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What are your job's lighthouse questions?
One of the earliest lessons I learned about surviving or thriving inside a rapidly scaling organization is that job descriptions expire immediately. As soon as you're onboarded, all those lovely bullets are already out of date because things are changing so fast.
At Facebook, I learned to give myself questions as a guide for how to think about my job. Questions simply last longer than declarative statements. Scaling is like living inside a storm at all times; you want to find anchors — lighthouses — that help keep you pointed in the right direction regardless of what’s going on around you.
In my first (ok second) role at FB, I worked in a pretty broad, vague job on the People team. I won’t bore you with the long story of how I ended up in that job, but I basically served as the project manager for all company wise HR projects — performance management, engagement, etc — as a partner to the head of People on all things “culture” and as the owner of employment branding or marketing for recruiting. This was super early: I built the first real perf management system that Facebook had and the first engagement surveys; I went on a two year quest to find words to describe who we were without using the word “Hacker” because we weren’t comfortable with it (ultimately we convinced Mark to own it :); I rewrote our values with Mark and some other folks. It was chaos! The best kind. I was constantly working on new and interesting things because the company was growing and changing so fast.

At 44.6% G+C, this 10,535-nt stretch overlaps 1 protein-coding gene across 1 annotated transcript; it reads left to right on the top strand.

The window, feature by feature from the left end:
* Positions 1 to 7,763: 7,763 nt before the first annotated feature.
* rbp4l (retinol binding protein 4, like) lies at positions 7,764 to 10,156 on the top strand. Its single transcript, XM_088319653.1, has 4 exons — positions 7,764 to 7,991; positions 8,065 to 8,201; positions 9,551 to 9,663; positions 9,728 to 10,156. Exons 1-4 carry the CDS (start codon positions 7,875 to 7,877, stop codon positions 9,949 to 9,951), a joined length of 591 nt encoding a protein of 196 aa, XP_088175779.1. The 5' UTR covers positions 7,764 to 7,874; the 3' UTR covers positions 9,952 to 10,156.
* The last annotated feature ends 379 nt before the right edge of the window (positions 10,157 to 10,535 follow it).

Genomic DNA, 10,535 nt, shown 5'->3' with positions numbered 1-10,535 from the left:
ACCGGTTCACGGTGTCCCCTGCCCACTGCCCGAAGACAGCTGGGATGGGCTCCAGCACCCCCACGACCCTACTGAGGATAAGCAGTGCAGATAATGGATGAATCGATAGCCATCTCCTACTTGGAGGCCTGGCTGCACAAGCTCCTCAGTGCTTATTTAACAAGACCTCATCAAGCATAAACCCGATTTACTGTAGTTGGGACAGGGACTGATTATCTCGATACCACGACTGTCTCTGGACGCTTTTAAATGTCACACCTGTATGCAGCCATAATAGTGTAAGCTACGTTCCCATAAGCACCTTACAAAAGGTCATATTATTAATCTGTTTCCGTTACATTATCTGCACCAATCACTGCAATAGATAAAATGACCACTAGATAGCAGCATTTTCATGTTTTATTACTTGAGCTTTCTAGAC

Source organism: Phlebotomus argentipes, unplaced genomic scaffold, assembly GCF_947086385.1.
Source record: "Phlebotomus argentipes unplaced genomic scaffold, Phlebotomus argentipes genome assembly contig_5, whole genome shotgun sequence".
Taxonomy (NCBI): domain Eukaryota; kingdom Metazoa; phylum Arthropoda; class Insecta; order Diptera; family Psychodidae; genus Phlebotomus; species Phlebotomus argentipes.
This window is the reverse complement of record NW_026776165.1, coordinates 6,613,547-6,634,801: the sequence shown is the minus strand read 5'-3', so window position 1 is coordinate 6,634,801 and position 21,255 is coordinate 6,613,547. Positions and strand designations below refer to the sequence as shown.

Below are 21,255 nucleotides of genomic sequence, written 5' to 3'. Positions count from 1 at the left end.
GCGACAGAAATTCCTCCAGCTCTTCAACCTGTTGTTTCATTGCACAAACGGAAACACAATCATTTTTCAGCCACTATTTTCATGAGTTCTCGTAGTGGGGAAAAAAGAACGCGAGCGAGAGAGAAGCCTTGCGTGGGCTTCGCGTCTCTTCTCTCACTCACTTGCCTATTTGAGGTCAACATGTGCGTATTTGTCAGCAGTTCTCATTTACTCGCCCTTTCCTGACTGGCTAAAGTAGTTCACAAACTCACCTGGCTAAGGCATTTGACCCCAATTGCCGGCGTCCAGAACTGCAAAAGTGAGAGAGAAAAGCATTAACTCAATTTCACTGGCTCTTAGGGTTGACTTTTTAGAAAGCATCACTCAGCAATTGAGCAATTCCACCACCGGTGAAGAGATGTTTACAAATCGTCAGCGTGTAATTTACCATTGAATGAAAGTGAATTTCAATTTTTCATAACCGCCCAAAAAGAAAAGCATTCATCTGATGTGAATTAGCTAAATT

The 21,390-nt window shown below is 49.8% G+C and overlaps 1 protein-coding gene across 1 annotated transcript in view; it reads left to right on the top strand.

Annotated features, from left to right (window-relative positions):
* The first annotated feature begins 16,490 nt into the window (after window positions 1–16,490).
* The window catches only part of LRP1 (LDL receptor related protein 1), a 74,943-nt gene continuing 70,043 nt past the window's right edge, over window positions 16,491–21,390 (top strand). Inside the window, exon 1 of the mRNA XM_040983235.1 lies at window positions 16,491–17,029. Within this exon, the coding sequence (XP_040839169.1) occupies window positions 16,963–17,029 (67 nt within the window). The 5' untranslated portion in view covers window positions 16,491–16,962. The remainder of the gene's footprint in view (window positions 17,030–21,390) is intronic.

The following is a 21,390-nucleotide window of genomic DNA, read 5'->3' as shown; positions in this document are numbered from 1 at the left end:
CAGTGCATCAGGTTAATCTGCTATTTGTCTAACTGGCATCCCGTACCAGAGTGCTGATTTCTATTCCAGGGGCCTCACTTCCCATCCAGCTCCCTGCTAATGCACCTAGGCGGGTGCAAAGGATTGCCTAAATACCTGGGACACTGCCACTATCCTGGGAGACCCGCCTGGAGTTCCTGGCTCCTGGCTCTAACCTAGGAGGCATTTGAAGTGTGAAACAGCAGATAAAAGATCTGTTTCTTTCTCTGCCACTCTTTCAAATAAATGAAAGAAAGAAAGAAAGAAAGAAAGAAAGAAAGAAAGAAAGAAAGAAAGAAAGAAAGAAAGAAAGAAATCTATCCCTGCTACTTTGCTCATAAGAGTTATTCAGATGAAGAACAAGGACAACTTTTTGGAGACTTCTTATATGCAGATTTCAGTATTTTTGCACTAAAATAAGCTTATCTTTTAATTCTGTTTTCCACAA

Inside that chaos, I found it really hard to explain what my job was at first. It was not a standard job and I kept getting handed new things. Eventually, instead of saying I owned “defining our employment brand” or “figuring out how to scale our values”, I found it really helpful to define my job as answering these two questions:
- how do we talk to the world outside about what it's like to work at Facebook?
- who do we want to be when we grow up? [this was a question Mark asked so I stole it]
Those questions were great because they were
a little too big for me to own (aka probably my boss’s job but that's fine) and
easy to always keep track of why they're important to the company.
I tend to find that if you check those two boxes, the question is a lighthouse. That means you've defined it at the right level to last regardless of whatever changes around you.
When I moved on to the mobile team to help build the Facebook phone (story for another day), one thing I knew was that the project and my role was about something much bigger than the phone. So I gave myself the following lighthouse question:
How do we become more than just an app on someone else’s platform?
That question helped keep me sane and clear through all the crazy twists and turns on that project. I always knew what we were aiming for and why.
I now use lighthouse questions as a management tactic. I give people guiding questions for how to think about their purpose and their focus inside the company instead of any kind of bulleted list. “What is our approach to SMBs?” “How do we reach our next 1,000 customers?” “How do we 10x our revenue?” “How do we double our employees count next year and not have everything break?” These questions could all be someone's job.
Questions that need answering as the focal point for your job can act as a lighthouse in the storm of scaling. Regardless of all the changes, those questions will always need to be answered.
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